Cell contact-dependent secretion and translocation of Yops. Before contact with a eukaryotic cell, YopN, TyeA, SycN, YscB, and LcrG prevent Yop secretion, possibly by physically blocking the secretion channel. Contact with a eukaryotic cell relieves the block in secretion at the point of cell-to-cell contact. Secreted YopB, YopD, and LcrV assemble into a pore-forming translocon within the eukaryotic membrane, facilitating the translocation of effector proteins into the eukaryotic cell. Secretion of LcrQ, a negative regulatory protein, triggers increased transcription of genes encoding the Yop effector proteins, ensuring the availability of effector proteins for delivery. Once inside the eukaryotic cell, the Yop effector proteins block phagocytosis and subvert the normal signaling pathways of the cell.

Citation: Plano G, Schesser K, Nilles M. 2003. Type III Secretion Systems, p 95-114. In Burns D, Barbieri J, Iglewski B, Rappuoli R (ed), Bacterial Protein Toxins. ASM Press, Washington, DC. doi: 10.1128/9781555817893.ch7
Permissions and Reprints Request Permissions
Download as Powerpoint
Image of Figure 4
Figure 4

Hypothetical models of the flagellar and SPI-1 type III secretion machines. The proposed locations of type III secretion components within the flagellar basal body-hook-filament structure (A) and the needle complex structures (B) are shown. The flagellar FliI-FliH ATPase complex may deliver substrates and energize export via an inner membrane secretory complex contained within a patch of membrane within the MS-ring structure. Secreted substrates are delivered into a central channel within the flagellar basal body-hook-filament structure, where they eventually assemble at the distal end of this structure. A similar targeting pathway may function to deliver proteins to the SPI-1 type III secretion apparatus. Effector proteins exported across the inner membrane may enter a channel within the needle complex base and eventually be targeted to the extracellular environment via the needle structure or into a eukaryotic cell with the help of the SipBCD translocon. Electron micrographs of purified SPI-1 needle complexes (C) and surface-localized needle complexes (D) visualized on osmotically shocked bacteria (from reference with permission).

Citation: Plano G, Schesser K, Nilles M. 2003. Type III Secretion Systems, p 95-114. In Burns D, Barbieri J, Iglewski B, Rappuoli R (ed), Bacterial Protein Toxins. ASM Press, Washington, DC. doi: 10.1128/9781555817893.ch7
Permissions and Reprints Request Permissions
Download as Powerpoint

References

/content/book/10.1128/9781555817893.chap7
1. Anderson, D. M.,, and O. Schneewind. 1997. A mRNA signal for the type III secretion of Yop proteins by Yersinia enterocolitica. Science 278:11401143.
2. Kubori, T.,, Y. Matsushima,, D. Nakamura,, J. Uralil,, M. Lara-Tejero,, A. Sukhan,, J. E. Galán,, and S. Aizawa. 1998. Supramolecular structure of the Salmonella typhimurium type III protein secretion system. Science 280:602605.
3. Lloyd, S. A.,, M. Norman,, R. Rosqvist,, and H. Wolf-Watz. 2001. Yersinia YopE is targeted for type III secretion by N-terminal, not mRNA, signals. Mol. Microbiol. 39: 520531.
4. Luo, Y.,, M. G. Bertero,, E. A. Frey,, R. A. Pfuetzner,, M. R. Wenk,, L. Creagh,, S. L. Marcus,, D. Lim,, F. Sicheri,, C. Kay,, C. Haynes,, B. B. Finlay,, and N. C. J. Strynadka. 2001. Structural and biochemical characterization of the type III secretion chaperones CesT and SigE. Nat. Struct. Biol. 8:10311036.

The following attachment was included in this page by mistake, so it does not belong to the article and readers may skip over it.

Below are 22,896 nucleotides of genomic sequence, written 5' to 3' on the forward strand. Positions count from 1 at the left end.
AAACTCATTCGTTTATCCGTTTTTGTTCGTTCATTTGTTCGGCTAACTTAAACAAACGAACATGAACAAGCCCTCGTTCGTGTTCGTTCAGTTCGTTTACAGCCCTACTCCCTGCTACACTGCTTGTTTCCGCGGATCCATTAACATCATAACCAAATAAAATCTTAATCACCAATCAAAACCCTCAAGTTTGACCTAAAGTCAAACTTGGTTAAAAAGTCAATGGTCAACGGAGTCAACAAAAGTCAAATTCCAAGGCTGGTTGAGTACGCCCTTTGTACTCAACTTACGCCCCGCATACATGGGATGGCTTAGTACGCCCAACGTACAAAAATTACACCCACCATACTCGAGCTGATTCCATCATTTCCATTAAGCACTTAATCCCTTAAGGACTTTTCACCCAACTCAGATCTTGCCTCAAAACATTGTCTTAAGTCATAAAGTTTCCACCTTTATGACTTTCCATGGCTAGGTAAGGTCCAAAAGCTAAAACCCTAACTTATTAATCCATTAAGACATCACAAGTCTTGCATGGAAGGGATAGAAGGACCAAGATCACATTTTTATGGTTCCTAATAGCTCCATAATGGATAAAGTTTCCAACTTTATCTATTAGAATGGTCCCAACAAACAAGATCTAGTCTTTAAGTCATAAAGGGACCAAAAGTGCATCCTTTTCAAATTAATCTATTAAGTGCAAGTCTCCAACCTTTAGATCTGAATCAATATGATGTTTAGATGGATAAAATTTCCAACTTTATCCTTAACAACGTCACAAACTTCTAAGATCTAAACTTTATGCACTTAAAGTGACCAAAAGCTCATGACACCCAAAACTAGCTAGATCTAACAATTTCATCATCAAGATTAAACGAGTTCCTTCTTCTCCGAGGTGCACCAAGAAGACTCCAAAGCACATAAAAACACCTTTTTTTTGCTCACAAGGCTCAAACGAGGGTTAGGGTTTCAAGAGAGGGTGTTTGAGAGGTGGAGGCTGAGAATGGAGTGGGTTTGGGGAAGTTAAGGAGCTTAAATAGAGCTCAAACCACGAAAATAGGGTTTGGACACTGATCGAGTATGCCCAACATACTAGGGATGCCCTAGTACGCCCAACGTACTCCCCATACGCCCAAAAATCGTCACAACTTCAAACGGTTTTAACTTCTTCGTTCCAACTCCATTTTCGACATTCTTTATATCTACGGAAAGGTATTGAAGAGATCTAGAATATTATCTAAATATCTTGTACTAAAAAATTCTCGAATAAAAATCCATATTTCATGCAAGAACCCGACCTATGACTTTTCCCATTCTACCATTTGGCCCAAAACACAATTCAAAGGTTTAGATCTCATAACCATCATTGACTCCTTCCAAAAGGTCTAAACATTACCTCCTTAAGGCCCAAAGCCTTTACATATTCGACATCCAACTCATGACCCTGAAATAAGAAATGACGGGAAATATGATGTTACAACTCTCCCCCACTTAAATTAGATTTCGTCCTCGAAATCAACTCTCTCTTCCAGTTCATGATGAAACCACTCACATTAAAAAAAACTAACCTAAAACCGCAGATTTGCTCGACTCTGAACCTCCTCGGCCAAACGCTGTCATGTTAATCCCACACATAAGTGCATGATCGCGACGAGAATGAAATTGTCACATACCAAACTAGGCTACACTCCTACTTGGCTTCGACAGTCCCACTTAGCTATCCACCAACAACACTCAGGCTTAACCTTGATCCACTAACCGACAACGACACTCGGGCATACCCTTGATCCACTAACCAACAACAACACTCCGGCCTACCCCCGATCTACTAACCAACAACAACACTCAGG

5. Macnab, R. M. 1999. The bacterial flagellum: reversible rotary propellor and type III export apparatus. J. Bacteriol. 181:71497153.
6. Matson, J. S.,, and M. L. Nilles. 2001. LcrG-LcrV interaction is required for control of Yop secretion in Yersinia pestis. J. Bacteriol. 183:50825091.
7. Stebbins, C. E.,, and J. E. Galán. 2001. Maintenance of an unfolded polypeptide by a cognate chaperone in bacterial type III secretion. Nature 414:7781.
1. Cornelis, G. R.,, and F. Van Gijsegem. 2000. Assembly and function of type III secretory systems. Annu. Rev. Microbiol. 54:735774.
2. Galán, J. E. 2001. Salmonella interactions with host cells: type III secretion at work. Annu. Rev. Cell Dev. Biol. 17:5386.
3. Kimbrough, T. G.,, and S. I. Miller. 2001. Assembly of the type III secretion needle complex of Salmonella typhimurium. Microb. Infect. 4:7582.
4. Lloyd, S. A., Å . Forsberg, H. Wolf-Watz, and M. S. Francis. 2001. Targeting exported substrates to the Yersinia TTSS: different functions for different signals. Trends Microbiol. 9:367371.

Tables

Generic image for table
Table 1

Bacterial virulence-associated type III secretion systems

Citation: Plano G, Schesser K, Nilles M. 2003. Type III Secretion Systems, p 95-114. In Burns D, Barbieri J, Iglewski B, Rappuoli R (ed), Bacterial Protein Toxins. ASM Press, Washington, DC. doi: 10.1128/9781555817893.ch7
Generic image for table
Table 2

Secreted proteins required for translocation of effector proteins into eukaryotic cells

Citation: Plano G, Schesser K, Nilles M. 2003. Type III Secretion Systems, p 95-114. In Burns D, Barbieri J, Iglewski B, Rappuoli R (ed), Bacterial Protein Toxins. ASM Press, Washington, DC. doi: 10.1128/9781555817893.ch7
Generic image for table
Table 3

Broadly conserved and system-specific type III secretion components

Citation: Plano G, Schesser K, Nilles M. 2003. Type III Secretion Systems, p 95-114. In Burns D, Barbieri J, Iglewski B, Rappuoli R (ed), Bacterial Protein Toxins. ASM Press, Washington, DC. doi: 10.1128/9781555817893.ch7

This is a required field
Please enter a valid email address
Please check the format of the address you have entered.
Approval was a Success
Invalid data
An Error Occurred
Approval was partially successful, following selected items could not be processed due to error